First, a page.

Winner of the 2010 Pacific Sociological Association Distinguished Contribution to Scholarship Award
A lesbian couple rears a child together and, after the biological mother dies, the surviving partner loses custody to the child’s estranged biological father. Four days later, in a different court, judges rule on the side of the partner, because they feel the child relied on the woman as a “psychological parent.” What accounts for this inconsistency regarding gay and lesbian adoption and custody cases, and why has family law failed to address them in a comprehensive manner?
In Courting Change, Kimberly D. Richman zeros in on the nebulous realm of family law, one of the most indeterminate and discretionary areas of American law. She focuses on judicial decisions—both the outcomes and the rationales—and what they say about family, rights, sexual orientation, and who qualifies as a parent. Richman challenges prevailing notions that gay and lesbian parents and families are hurt by laws’ indeterminacy, arguing that, because family law is so loosely defined, it allows for the flexibility needed to respond to—and even facilitate — changes in how we conceive of family, parenting, and the role of sexual orientation in family law.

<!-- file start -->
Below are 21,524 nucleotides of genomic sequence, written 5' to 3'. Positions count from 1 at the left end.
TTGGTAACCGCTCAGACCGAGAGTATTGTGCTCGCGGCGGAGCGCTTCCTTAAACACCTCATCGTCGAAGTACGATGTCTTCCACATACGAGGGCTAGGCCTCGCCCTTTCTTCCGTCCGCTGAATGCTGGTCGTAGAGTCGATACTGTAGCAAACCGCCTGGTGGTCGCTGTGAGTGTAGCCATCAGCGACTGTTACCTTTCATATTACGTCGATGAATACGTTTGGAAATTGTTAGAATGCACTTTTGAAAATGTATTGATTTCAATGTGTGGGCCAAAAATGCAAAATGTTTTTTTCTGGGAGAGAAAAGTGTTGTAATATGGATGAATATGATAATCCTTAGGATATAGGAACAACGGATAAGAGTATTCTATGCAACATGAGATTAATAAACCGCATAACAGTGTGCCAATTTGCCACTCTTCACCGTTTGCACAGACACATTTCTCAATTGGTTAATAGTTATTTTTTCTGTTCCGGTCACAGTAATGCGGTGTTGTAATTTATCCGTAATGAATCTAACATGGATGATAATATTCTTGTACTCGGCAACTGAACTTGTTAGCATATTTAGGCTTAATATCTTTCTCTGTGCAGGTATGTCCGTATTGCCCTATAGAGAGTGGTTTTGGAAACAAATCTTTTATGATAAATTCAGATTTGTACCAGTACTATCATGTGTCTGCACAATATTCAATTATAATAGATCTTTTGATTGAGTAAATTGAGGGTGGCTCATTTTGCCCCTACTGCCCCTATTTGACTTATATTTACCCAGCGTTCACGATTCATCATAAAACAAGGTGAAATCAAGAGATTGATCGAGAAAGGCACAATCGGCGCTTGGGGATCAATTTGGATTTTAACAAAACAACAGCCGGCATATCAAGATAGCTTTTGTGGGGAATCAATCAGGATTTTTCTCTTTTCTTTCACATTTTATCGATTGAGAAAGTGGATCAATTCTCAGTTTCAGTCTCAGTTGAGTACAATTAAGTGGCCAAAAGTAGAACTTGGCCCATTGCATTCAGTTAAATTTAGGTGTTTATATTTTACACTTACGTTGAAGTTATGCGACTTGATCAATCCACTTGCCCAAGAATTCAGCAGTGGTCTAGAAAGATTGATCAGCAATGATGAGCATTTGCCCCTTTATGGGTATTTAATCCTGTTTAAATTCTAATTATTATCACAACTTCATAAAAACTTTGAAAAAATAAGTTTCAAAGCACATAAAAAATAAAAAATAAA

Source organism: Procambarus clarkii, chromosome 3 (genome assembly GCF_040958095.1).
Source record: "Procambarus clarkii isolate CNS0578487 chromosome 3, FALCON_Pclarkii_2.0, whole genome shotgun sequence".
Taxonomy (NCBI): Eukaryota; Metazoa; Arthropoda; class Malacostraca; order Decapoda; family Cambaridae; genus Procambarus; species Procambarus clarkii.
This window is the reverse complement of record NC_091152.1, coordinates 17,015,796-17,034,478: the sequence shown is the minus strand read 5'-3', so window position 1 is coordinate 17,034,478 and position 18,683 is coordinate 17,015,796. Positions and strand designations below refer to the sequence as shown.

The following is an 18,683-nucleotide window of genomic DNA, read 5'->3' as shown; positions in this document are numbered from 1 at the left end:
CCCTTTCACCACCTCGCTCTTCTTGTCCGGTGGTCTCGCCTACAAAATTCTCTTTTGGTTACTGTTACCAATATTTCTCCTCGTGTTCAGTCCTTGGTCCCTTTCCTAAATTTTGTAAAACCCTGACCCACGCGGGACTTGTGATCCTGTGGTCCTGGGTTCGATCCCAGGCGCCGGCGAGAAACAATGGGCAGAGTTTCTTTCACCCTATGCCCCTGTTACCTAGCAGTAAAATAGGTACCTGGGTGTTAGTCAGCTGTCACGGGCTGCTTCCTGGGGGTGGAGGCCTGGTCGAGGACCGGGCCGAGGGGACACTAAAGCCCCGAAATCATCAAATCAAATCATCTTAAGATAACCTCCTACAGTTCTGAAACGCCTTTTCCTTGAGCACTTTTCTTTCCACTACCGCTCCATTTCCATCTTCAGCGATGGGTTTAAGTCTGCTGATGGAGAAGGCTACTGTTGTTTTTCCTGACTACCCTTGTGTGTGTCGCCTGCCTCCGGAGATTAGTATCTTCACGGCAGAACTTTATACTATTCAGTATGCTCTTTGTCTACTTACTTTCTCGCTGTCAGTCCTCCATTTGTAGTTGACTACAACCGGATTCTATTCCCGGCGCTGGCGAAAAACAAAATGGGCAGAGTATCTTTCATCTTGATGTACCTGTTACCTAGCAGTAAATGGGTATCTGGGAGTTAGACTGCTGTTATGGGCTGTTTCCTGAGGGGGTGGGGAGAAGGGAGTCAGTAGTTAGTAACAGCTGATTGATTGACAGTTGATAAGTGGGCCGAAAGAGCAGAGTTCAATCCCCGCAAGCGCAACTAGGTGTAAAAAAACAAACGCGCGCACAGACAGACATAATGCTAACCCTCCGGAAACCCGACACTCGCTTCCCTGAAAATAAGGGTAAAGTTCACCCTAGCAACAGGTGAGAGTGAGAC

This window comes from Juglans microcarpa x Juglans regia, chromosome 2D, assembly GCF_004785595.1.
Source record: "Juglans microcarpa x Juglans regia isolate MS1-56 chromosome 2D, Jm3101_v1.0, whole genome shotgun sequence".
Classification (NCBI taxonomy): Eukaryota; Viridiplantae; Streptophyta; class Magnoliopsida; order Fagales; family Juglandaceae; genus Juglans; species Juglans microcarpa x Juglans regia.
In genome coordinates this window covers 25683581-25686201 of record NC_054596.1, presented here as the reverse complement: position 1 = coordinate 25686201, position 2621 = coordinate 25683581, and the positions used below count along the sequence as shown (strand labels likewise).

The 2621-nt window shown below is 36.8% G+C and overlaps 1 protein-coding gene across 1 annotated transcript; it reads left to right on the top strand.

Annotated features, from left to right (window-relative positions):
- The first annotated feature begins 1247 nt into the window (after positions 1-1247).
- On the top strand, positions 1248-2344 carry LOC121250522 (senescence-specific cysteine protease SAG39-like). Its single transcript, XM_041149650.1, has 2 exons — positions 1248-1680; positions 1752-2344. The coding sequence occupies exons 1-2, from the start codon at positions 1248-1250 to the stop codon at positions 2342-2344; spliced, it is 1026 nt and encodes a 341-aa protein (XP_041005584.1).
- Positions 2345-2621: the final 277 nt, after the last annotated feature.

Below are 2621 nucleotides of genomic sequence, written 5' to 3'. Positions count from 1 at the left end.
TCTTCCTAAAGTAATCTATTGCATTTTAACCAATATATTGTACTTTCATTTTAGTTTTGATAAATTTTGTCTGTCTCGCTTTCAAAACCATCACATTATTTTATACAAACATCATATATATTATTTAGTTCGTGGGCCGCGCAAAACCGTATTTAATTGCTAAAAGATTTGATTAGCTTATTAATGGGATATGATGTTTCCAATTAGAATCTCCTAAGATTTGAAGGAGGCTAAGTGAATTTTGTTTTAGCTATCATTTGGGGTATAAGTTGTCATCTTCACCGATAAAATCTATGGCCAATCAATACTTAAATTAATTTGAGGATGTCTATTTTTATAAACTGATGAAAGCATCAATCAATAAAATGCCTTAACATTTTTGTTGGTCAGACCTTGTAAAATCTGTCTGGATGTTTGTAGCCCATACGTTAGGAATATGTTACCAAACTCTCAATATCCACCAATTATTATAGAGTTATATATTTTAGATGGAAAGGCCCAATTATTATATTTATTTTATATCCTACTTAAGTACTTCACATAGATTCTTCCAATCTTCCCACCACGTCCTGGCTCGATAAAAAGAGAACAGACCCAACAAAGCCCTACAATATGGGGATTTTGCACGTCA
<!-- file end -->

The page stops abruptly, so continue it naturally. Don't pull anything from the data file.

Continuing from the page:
Drawing on every recorded judicial decision in gay and lesbian adoption and custody cases over the last fifty years, and on interviews with parents, lawyers, and judges, Richman demonstrates how parental and sexual identities are formed and interpreted in law, and how gay and lesbian parents can harness indeterminacy to transform family law.
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